Red Knots wintering in Florida: 2005/6 expedition


86 – 99

1 December 06

Lawrence J. Niles, Amanda D. Dey, Nancy J. Douglass, Jacquie A. Clark, Nigel A. Clark, A. Steve Gates, Brian A. Harrington, Mark K. Peck, Humphrey P. Sitters

Lawrence J. Niles

New Jersey Division of Fish & Wildlife, Endangered & Nongame Species Program, PO Box 400, Trenton, New Jersey 08625-0400, USA.


Public Files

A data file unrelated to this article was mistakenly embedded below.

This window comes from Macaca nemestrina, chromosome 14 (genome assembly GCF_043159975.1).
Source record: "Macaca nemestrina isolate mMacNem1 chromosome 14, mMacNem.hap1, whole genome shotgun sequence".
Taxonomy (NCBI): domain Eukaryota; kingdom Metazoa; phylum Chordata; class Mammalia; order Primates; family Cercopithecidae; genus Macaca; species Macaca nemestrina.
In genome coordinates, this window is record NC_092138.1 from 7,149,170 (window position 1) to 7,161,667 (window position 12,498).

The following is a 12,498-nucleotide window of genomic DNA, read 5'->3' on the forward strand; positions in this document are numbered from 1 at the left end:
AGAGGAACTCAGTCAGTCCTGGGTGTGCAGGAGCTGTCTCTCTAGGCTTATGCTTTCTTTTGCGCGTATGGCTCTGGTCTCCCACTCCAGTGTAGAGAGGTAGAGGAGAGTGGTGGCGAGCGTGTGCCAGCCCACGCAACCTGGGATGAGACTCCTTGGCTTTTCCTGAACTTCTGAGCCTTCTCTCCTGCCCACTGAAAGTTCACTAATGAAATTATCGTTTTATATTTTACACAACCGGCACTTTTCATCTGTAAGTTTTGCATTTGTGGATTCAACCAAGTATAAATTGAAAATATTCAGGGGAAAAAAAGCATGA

During Dec. 2005 and Jan. 2006, we counted 2,500 Red Knots in a survey of 300 km of the west coast of Florida between Anclote Key and Cape Romano. Sample surveys along parts of the remainder of the Florida coast located a further 1,530 so the minimum winter population of the state was about 4,000. Re-sighting of individually marked knots indicate that a substantial proportion of Florida birds migrate via the U.S. east coast and stopover on the Atlantic coast of New Jersey. Biometrics of knots caught show that Florida birds have longer bills and are heavier than those that winter in Tierra del Fuego. They are also heavier than knots wintering on the coast of Maranhão, N Brazil. At one of our study sites, Longboat Key, which is probably typical of much of the Florida coastline, knots were feeding on beaches that were crowded with holidaymakers. Although they were habituated to people, allowing close approach, we consider that frequent disturbance is likely to be detrimental. We suggest conservation prescriptions.